With all the media buzz about the L.A. Times and its new editor, Los Angeles magazine broke with its usual practice and posted on the web my story about Dean Baquet and the paper's troubles. The story is in the November issue, which won't reach newsstands until next week (and was put to bed about ten days before Ken Auletta's longer story appeared in last week's New Yorker.) My piece reports that Baquet has been ordered to make further cuts and contemplated quitting along with his predecessor John Carroll, but decided to stay and take over after extensive talks with Chicago convinced him that the Tribune's vision is in sync with his, more or less: “I walked away thinking we were close enough.”
Much of the piece is about the Times' readership crisis, which isn't driven by conservatives dropping the paper but by core readers giving up their Times habit. “I can go days without reading the L.A. Times and not miss it,” civic player David Abel, publisher of The Planning Report, says in the piece. Abel should be the prototype of a Times subscriber: he's the right age, lives in Los Feliz, was involved in Democrat Bob Hertzberg's campaign for mayor and is deeply engaged in community affairs. “In some ways it’s a more journalistically professional paper,” Abel says. “But it’s incredibly detached from the city I know...They just don’t know the city.” Baquet acknowledges that the Times has a local image problem, and says he plans to be more visible than Carroll. "We sometimes are a little reluctant to let California seep into our paper too much," he told me. Baquet said he reads some criticism of the Times on blogs, citing Hugh Hewitt, Patterico, Mickey Kaus, The Elegant Variation and LAObserved.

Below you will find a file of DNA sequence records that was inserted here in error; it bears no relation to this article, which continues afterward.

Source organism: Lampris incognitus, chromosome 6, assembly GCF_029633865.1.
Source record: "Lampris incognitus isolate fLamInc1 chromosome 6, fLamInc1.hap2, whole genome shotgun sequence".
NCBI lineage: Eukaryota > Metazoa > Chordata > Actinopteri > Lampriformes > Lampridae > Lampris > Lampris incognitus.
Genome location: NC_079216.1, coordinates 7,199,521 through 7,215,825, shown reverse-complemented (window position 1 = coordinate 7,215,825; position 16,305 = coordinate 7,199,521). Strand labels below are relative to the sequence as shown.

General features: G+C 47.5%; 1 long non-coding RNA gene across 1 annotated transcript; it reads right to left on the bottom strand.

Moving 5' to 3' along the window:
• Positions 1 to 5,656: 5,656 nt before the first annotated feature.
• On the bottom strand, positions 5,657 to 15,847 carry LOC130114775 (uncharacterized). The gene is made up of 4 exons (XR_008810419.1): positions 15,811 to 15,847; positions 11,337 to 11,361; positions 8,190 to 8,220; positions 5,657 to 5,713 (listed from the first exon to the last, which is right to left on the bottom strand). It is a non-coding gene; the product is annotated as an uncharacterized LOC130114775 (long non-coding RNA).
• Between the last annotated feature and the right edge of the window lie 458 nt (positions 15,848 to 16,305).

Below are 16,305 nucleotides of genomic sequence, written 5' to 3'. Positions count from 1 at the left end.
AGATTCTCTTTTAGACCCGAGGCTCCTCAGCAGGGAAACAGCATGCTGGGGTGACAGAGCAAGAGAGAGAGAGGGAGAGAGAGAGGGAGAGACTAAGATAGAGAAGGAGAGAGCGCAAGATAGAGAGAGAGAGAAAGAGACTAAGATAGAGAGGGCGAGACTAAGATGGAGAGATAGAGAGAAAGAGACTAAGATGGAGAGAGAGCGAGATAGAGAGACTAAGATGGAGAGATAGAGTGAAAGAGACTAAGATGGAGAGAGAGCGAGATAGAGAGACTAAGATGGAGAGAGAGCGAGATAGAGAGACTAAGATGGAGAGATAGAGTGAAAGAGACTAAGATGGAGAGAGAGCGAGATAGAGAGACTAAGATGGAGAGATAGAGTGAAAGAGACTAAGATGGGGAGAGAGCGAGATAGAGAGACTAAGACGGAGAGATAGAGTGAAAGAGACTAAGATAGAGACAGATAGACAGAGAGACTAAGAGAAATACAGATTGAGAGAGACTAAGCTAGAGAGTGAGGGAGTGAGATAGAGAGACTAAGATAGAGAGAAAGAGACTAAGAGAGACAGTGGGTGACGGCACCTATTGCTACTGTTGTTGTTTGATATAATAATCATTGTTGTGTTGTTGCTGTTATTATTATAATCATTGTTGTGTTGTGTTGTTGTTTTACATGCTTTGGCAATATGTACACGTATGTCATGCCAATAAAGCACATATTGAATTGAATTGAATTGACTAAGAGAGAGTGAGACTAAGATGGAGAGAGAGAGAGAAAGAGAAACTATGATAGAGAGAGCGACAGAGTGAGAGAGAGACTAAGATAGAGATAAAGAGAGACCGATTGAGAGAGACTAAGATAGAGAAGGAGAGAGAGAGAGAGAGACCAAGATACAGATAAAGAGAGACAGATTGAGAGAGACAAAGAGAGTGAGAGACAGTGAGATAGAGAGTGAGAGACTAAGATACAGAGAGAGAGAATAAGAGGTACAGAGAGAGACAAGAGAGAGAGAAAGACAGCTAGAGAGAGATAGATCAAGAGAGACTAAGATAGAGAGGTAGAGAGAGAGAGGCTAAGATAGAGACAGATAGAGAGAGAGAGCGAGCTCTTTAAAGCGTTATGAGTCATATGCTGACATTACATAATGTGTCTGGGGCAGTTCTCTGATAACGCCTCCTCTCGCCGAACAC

Times staff morale is also part of the piece, summed up by a photo caption in the mock newspaper that editors preesented Baquet's predecessor at his going-away party: "John Carroll bails out of the sinking S.S. Tribune." I have no explanation for why the Los Angeles mag website dates the story August 2005. Programming note: I will be moderating a public discussion with Baquet for Zócalo on Nov. 1 at the National Center for the Preservation of Democracy in downtown.